Reinventing the wheel(chair) for better health and accessibility

Tuesday 14 March 2023

Dr Claire and Rory Flemmer have endeavoured for nearly four decades to produce a wheelchair that could enhance the lives of one per cent of the world’s population.

Dr Claire and Dr Rory Flemmer.

Newly branded as OctalWheels™, the design of the revolutionary wheelchair went through 23 prototypes and 37 years of research and development to become a world first in providing users a way to increase their daily activity. With innovative handles and three gears for the speed to keep up with an able-bodied runner, OctalWheels is removing the barriers preventing wheelchair users from participating in regular life routines.

Dr Claire Flemmer is a Senior Lecturer in Building Technology with nearly 40 years of experience in industrial robotics and automation. She says all these years of work can solve part of the problem faced by wheelchair users.

“Wheelchair users need to exercise the same as abled bodied people do, but it’s often harder. Less than 15 per cent of wheelchair users get enough to benefit their health and then you’ve got to consider their mental health. Getting out can be too difficult, which can make their world so much smaller. OctalWheels is designed to be their own gym and remove those obstacles for a more accessible life,” Dr Claire says.

“The issue with a standard wheelchair is only a quarter of the stroke pushes you along – the rest is jerking your arm back to get ready for the next stroke. The faster you go, the more jerking you do with less propulsion. It’s difficult to go fast and get exercise unless you are a dedicated athlete and it can also cause damage to the users’ shoulders over time. The heart of our invention is that the chair captures the forward push to go forward and captures the backward pull to also go forward, creating twice the power. The user’s hand never lets go so all their effort goes into propulsion, with no flailing at any speed.”

The other significant features of OctalWheels’ design include having handles that fold out while in fast mode to avoid user’s having to rely on a pushrim that can get cold, wet or dirty when used outdoors, and that the chair can be switched from an outdoor chair back into a standard indoor chair.

The chair has also been designed to neutralise cross-slope of the path, a necessary feature as many pathways have been designed to allow for rainwater run-off. Traditionally, users would have to push harder on one wheel than the other to remain straight, but OctalWheels has an Autopilot device that controls the movement.

Dr Claire says a lot of the feedback they’ve received in market research has been about wheelchair users wanting to get out and about, as well as getting exercise.

“OctalWheels users have said they are able to go more places where standard wheelchairs would struggle and they can keep up with friends and family. OctalWheels goes three times faster than a standard wheelchair, so rather than having someone push them or going slowly, we’ve had people excited they can go for a real walk alongside a companion. You take that for granted when you’re able-bodied, but for them it makes a huge difference.”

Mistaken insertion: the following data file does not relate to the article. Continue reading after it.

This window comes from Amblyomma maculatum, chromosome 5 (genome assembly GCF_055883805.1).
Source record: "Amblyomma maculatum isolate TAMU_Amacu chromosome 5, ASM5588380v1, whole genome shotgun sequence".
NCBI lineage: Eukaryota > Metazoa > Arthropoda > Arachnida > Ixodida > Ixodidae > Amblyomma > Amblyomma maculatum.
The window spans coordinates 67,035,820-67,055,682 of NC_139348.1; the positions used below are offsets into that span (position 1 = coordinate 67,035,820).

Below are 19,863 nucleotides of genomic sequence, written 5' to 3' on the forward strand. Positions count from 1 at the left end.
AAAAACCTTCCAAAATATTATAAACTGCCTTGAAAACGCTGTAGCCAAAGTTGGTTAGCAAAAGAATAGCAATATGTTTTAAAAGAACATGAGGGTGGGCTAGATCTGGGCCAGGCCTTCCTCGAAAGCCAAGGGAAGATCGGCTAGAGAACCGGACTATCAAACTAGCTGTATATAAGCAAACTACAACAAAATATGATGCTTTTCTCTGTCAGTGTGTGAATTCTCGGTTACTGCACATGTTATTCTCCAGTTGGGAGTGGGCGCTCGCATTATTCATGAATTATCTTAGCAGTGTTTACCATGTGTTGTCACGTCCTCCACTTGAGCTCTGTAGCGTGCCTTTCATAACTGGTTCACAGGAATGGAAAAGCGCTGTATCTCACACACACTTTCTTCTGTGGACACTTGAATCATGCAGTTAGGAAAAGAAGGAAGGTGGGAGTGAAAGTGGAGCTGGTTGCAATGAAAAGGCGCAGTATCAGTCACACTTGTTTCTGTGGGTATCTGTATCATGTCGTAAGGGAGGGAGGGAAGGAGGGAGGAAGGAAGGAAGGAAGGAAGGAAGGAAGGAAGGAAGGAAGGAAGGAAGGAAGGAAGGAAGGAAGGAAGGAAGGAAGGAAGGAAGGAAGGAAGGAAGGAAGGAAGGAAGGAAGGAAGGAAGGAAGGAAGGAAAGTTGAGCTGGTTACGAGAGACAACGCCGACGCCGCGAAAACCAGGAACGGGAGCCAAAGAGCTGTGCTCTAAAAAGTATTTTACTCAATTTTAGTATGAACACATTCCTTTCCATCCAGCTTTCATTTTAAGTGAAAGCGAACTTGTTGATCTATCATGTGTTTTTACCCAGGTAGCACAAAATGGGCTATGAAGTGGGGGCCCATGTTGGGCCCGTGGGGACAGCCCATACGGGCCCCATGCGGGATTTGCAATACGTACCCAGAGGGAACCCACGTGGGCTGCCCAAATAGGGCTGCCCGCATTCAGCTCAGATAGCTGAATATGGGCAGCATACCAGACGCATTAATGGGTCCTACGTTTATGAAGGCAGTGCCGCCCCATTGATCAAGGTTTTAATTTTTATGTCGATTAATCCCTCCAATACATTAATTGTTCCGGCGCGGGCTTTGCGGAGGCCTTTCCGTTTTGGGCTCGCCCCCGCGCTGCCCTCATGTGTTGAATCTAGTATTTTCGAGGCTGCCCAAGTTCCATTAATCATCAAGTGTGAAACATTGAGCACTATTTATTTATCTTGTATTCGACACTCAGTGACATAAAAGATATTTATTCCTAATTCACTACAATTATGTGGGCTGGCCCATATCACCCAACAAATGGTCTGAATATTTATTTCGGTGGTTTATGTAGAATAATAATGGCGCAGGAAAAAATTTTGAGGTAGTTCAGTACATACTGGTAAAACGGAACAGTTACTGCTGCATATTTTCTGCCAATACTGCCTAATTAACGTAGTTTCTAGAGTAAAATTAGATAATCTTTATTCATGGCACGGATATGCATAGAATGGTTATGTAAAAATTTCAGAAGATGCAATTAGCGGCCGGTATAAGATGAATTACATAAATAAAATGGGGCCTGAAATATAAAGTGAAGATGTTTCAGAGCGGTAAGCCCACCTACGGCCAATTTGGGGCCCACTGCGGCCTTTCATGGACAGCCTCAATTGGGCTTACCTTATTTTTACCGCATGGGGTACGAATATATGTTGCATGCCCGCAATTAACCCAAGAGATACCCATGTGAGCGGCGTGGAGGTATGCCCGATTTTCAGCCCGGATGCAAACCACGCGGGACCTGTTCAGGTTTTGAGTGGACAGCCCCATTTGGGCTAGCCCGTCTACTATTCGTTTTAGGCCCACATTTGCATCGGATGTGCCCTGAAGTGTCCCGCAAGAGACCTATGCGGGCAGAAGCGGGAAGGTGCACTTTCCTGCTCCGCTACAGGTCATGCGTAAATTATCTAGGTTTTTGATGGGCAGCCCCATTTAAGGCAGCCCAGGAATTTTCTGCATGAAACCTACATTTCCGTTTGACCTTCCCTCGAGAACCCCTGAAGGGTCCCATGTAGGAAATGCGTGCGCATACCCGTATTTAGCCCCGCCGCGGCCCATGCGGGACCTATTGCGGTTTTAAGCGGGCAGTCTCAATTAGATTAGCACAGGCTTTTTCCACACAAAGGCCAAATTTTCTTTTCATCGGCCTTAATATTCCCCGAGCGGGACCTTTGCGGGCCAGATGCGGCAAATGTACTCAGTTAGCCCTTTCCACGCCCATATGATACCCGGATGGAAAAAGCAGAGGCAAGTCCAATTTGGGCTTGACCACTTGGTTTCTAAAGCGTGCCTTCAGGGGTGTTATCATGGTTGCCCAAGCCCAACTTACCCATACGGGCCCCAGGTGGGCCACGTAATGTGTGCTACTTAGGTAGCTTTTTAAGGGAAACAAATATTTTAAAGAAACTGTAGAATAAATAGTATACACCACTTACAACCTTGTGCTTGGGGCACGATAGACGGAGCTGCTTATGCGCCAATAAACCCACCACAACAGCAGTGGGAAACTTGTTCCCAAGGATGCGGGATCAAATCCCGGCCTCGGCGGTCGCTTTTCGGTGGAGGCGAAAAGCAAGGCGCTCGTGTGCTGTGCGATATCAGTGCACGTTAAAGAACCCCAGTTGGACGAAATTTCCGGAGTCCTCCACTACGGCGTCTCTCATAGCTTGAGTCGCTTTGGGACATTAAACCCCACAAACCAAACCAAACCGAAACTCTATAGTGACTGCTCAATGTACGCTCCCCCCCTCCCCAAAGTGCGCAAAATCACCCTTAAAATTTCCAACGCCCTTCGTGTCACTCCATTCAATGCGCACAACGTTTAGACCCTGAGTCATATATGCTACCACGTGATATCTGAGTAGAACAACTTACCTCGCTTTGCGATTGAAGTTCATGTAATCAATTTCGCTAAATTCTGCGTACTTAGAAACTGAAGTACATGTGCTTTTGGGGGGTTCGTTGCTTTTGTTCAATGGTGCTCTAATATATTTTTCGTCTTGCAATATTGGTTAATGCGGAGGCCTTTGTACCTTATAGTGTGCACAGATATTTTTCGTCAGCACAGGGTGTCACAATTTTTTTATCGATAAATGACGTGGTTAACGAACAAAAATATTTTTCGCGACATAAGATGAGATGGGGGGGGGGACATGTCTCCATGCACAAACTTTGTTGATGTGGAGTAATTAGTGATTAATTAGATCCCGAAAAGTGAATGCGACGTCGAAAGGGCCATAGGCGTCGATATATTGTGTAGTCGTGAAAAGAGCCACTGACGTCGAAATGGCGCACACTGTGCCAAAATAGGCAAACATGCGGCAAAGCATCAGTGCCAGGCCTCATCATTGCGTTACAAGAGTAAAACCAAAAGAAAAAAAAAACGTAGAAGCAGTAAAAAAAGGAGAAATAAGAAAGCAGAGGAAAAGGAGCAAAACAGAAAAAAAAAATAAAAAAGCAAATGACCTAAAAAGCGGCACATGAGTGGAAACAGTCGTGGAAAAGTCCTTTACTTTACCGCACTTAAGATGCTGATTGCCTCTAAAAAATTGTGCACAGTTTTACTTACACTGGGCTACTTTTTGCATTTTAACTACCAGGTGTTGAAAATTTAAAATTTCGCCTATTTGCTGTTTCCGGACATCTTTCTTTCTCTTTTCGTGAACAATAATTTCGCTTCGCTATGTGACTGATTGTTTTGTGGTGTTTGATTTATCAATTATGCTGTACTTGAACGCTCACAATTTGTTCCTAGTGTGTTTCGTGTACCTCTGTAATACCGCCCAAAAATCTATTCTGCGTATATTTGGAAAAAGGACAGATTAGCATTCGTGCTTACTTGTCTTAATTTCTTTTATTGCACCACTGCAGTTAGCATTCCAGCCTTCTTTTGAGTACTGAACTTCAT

The success of OctalWheels has been a story of persistence, starting back in 1986 when Dr Claire and Rory Flemmer were two young academics in New Mexico and were inspired to make a change after witnessing a woman struggle to get up a ramp in her wheelchair.

By the time they arrived at Te Kunenga ki Pūrehuroa Massey University in 2005, they were on their 10thprototype. In the years following, the design underwent extensive research, with many students involved in the development. In 2018, Dr Rory made the decision to conclude his time with Massey where he was teaching mechatronics courses and devote himself full time to OctalWheels, known back then as Ezy-wheels.

Dr Rory says it would’ve been impossible to get to this point without external support and having a high level of confidence and optimism.

“It’s no simple thing to propose to build a better wheelchair than anyone in the world has over the last 120 years. If you’re undertaking a world-changing project, you’ve got to have faith and believe the effort is going to succeed. With every pushback, we had to remember that people actually needed this product. We have robust souls, but we also had help to keep us going. Massey provided a wonderful, supportive environment for research and Callaghan Innovation gave us two grants, without which we would be years behind where we are now.”

OctalWheels is now officially out on the market and the duo can begin to see the fruition of their hard work over the decades. However, the wheelchair is only one half of the equation and Dr Claire is now setting out to challenge the other half. She is supervising research at Massey focusing on examining the existing problems for wheelchair users in built environments.

She says while Aotearoa New Zealand does well in the world in terms of building access, there is a long way to go.

“There are specific building standards to assure equal accessibility in the built environment, but they aren’t being met and this can cause real problems for wheelchair users. It’s not just accessing the building interior, but also being able to use the carpark and the outdoor path to get into the building. We’ve designed the wheelchair but that only gets us half of the way. The problem is that not enough people are indignant about what wheelchair users go through and it is that indignation that is a catalyst for real change. It was for us.”

Hear more about the OctalWheels journey below:

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